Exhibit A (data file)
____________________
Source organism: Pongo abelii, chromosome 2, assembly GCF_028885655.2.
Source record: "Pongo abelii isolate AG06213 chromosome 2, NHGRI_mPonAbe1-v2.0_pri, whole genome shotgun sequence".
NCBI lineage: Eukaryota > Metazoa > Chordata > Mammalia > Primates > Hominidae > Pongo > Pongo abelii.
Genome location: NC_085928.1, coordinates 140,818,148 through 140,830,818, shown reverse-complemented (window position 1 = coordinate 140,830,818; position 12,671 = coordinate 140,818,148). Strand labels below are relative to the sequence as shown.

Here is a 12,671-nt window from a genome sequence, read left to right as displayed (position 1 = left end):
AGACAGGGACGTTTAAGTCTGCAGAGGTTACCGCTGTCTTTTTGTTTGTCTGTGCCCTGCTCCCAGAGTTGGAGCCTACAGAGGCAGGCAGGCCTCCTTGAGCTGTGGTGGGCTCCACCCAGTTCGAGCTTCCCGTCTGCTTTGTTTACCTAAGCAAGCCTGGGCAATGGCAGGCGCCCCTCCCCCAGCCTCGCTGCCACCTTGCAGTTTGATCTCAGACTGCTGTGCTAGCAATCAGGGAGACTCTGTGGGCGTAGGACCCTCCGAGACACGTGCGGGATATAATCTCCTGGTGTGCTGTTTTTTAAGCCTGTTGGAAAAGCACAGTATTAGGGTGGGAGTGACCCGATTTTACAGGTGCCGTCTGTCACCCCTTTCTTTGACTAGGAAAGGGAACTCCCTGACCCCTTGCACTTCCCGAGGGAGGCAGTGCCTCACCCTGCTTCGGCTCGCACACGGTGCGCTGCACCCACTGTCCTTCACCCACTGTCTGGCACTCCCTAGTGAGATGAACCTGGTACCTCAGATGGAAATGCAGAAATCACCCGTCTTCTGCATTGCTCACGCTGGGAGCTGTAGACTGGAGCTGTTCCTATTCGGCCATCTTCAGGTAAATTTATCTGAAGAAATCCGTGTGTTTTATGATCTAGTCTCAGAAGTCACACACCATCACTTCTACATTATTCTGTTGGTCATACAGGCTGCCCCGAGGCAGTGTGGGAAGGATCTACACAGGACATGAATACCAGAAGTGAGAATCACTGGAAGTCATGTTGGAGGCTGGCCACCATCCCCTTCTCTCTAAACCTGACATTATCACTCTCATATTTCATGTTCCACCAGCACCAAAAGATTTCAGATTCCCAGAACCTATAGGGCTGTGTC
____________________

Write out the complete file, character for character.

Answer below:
Source organism: Pongo abelii, chromosome 2, assembly GCF_028885655.2.
Source record: "Pongo abelii isolate AG06213 chromosome 2, NHGRI_mPonAbe1-v2.0_pri, whole genome shotgun sequence".
NCBI lineage: Eukaryota > Metazoa > Chordata > Mammalia > Primates > Hominidae > Pongo > Pongo abelii.
Genome location: NC_085928.1, coordinates 140,818,148 through 140,830,818, shown reverse-complemented (window position 1 = coordinate 140,830,818; position 12,671 = coordinate 140,818,148). Strand labels below are relative to the sequence as shown.

Here is a 12,671-nt window from a genome sequence, read left to right as displayed (position 1 = left end):
AGACAGGGACGTTTAAGTCTGCAGAGGTTACCGCTGTCTTTTTGTTTGTCTGTGCCCTGCTCCCAGAGTTGGAGCCTACAGAGGCAGGCAGGCCTCCTTGAGCTGTGGTGGGCTCCACCCAGTTCGAGCTTCCCGTCTGCTTTGTTTACCTAAGCAAGCCTGGGCAATGGCAGGCGCCCCTCCCCCAGCCTCGCTGCCACCTTGCAGTTTGATCTCAGACTGCTGTGCTAGCAATCAGGGAGACTCTGTGGGCGTAGGACCCTCCGAGACACGTGCGGGATATAATCTCCTGGTGTGCTGTTTTTTAAGCCTGTTGGAAAAGCACAGTATTAGGGTGGGAGTGACCCGATTTTACAGGTGCCGTCTGTCACCCCTTTCTTTGACTAGGAAAGGGAACTCCCTGACCCCTTGCACTTCCCGAGGGAGGCAGTGCCTCACCCTGCTTCGGCTCGCACACGGTGCGCTGCACCCACTGTCCTTCACCCACTGTCTGGCACTCCCTAGTGAGATGAACCTGGTACCTCAGATGGAAATGCAGAAATCACCCGTCTTCTGCATTGCTCACGCTGGGAGCTGTAGACTGGAGCTGTTCCTATTCGGCCATCTTCAGGTAAATTTATCTGAAGAAATCCGTGTGTTTTATGATCTAGTCTCAGAAGTCACACACCATCACTTCTACATTATTCTGTTGGTCATACAGGCTGCCCCGAGGCAGTGTGGGAAGGATCTACACAGGACATGAATACCAGAAGTGAGAATCACTGGAAGTCATGTTGGAGGCTGGCCACCATCCCCTTCTCTCTAAACCTGACATTATCACTCTCATATTTCATGTTCCACCAGCACCAAAAGATTTCAGATTCCCAGAACCTATAGGGCTGTGTC